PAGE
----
One major theme that emerged from the data and was discussed throughout the conference was perhaps best expressed by Carol Krugman, CMP, CMM, director, client services, George P. Johnson, North Easton, Mass., during a thought leaders discussion. The pharmaceutical meeting professional is becoming a hybrid — part planner, part procurement expert, part compliance officer, part travel manager, part strategist, she said. The profession is taking a quantum leap now as planners evolve and adapt on the fly, said Krugman, but for the next generation, this will all be second nature.
Mark Your Calendars
Second Annual West Coast Medical Device and Bio/Pharmaceutical Meeting Planners Forum, December 8 to 9, 2008, San Diego. For info, visit www.pharmameetingplanners.com/West.
Fifth Annual Pharmaceutical Meeting Planners Forum, March 29 to 31, 2009, Baltimore. For info, visit www.pharmameetingplanners.com.
This survey, “The Evolving Global Meeting Management Strategy,” was conducted by Cutting Edge Information, Durham, N.C., in collaboration with Medical Meetings magazine and the Center for Business Intelligence from December 2007 through February 2008. Respondents were recruited at the First Annual West Coast Medical Device and Bio/Pharmaceutical Meeting Planners Forum, December 10 to 11, 2007, and also through the databases of Cutting Edge, Medical Meetings, and the Center for Business Intelligence. Participants filled out a nine-page, 19-question quantitative survey. Researchers interviewed selected respondents via telephone to uncover more detailed information. Nineteen companies participated in the survey, including 10 pharmaceutical, five medical device, and four biotech companies. Data was broken out accordingly.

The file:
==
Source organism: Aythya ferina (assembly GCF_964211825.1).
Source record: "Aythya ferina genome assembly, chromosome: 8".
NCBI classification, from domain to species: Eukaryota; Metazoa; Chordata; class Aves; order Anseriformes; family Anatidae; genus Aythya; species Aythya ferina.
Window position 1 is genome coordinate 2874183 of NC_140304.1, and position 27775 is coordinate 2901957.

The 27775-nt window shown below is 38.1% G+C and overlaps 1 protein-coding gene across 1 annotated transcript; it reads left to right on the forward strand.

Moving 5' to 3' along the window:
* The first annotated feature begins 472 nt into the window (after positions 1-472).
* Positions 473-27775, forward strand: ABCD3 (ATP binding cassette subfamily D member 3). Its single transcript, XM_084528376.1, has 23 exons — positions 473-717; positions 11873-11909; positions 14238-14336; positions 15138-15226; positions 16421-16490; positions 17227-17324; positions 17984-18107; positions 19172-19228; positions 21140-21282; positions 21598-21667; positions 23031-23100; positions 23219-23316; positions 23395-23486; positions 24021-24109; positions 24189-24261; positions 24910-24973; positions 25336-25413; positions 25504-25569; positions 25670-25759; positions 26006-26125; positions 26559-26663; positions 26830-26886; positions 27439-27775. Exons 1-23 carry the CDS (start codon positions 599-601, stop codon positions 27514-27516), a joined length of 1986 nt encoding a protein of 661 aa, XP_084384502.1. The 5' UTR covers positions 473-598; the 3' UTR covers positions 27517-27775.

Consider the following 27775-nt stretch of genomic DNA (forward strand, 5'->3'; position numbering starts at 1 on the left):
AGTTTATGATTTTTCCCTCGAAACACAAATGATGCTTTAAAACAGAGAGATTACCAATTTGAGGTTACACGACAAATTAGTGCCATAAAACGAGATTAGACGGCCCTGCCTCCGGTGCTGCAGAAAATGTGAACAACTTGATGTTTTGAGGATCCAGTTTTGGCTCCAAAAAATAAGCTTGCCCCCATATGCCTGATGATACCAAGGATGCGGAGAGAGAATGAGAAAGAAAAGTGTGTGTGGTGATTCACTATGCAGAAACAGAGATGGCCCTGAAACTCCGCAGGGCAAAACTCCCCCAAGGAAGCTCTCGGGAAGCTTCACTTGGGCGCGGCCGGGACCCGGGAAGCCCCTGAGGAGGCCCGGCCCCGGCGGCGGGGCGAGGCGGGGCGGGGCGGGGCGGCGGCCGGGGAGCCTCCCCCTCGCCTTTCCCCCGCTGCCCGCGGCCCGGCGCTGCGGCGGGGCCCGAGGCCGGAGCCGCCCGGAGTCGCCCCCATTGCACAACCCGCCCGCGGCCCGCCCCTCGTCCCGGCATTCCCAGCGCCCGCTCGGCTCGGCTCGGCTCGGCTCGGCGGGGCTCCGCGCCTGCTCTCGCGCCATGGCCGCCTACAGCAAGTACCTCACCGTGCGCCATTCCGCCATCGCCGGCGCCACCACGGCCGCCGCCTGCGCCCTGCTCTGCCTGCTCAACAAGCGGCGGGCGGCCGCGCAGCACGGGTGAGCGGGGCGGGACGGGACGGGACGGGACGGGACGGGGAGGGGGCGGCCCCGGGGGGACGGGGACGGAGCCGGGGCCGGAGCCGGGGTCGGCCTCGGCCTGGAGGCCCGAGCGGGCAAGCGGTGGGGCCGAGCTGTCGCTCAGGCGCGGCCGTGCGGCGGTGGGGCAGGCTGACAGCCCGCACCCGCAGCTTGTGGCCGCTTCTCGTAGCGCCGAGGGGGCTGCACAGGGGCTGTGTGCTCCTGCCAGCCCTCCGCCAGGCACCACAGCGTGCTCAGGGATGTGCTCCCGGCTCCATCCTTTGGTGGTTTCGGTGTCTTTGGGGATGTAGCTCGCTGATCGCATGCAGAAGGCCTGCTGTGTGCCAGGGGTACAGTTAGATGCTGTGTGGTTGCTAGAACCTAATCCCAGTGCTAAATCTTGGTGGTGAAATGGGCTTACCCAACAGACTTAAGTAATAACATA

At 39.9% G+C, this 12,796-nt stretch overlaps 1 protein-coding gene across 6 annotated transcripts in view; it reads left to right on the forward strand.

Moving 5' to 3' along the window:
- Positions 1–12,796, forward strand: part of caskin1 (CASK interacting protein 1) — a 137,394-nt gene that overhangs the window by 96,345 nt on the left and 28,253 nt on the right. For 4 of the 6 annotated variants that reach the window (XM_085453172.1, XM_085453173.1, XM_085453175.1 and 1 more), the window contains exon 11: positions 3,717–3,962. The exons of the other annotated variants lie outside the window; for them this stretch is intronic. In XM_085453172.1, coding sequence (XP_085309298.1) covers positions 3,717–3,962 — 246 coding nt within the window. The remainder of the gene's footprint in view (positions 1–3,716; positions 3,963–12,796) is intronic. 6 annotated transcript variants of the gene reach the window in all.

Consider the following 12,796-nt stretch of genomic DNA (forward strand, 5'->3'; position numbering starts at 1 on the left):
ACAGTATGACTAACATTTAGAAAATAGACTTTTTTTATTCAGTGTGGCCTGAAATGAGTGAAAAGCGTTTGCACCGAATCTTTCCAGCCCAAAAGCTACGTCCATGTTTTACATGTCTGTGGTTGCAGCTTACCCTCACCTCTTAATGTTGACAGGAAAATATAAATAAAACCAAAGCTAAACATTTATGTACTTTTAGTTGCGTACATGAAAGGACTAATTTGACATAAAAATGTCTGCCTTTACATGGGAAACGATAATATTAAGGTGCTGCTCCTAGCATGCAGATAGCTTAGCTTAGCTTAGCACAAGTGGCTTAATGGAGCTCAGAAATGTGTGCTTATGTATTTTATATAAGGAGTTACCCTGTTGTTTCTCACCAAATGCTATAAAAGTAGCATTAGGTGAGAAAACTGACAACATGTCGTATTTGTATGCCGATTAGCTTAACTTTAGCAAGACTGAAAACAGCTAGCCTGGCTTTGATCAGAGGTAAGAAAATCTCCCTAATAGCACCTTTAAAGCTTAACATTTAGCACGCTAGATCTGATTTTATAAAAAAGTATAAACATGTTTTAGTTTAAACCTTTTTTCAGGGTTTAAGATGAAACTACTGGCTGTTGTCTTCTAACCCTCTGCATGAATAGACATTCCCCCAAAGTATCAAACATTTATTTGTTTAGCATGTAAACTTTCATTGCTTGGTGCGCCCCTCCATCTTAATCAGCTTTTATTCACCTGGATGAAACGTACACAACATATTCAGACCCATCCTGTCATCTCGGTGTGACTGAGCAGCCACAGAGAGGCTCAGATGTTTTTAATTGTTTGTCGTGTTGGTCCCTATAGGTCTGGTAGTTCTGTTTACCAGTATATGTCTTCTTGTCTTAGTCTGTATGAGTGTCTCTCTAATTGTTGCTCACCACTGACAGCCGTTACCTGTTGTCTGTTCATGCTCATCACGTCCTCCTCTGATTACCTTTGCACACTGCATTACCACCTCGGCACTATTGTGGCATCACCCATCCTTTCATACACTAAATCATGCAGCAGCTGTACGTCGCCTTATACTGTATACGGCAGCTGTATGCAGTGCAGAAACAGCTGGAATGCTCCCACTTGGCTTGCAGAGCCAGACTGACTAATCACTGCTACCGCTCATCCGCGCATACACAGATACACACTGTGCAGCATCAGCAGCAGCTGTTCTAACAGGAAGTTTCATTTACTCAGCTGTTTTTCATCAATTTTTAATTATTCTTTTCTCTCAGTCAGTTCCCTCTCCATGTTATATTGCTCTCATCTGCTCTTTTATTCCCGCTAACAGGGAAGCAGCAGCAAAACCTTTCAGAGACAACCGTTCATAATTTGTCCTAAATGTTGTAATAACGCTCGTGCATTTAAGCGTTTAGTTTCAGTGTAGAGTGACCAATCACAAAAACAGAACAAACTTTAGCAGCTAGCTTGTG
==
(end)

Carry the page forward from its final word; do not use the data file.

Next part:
The Rest of the Story
The 100-plus page report is available for purchase. For information, visit www.pharmameetingmanagement.com. Medical Meetings subscribers will receive a 10 percent discount through July 31, 2008.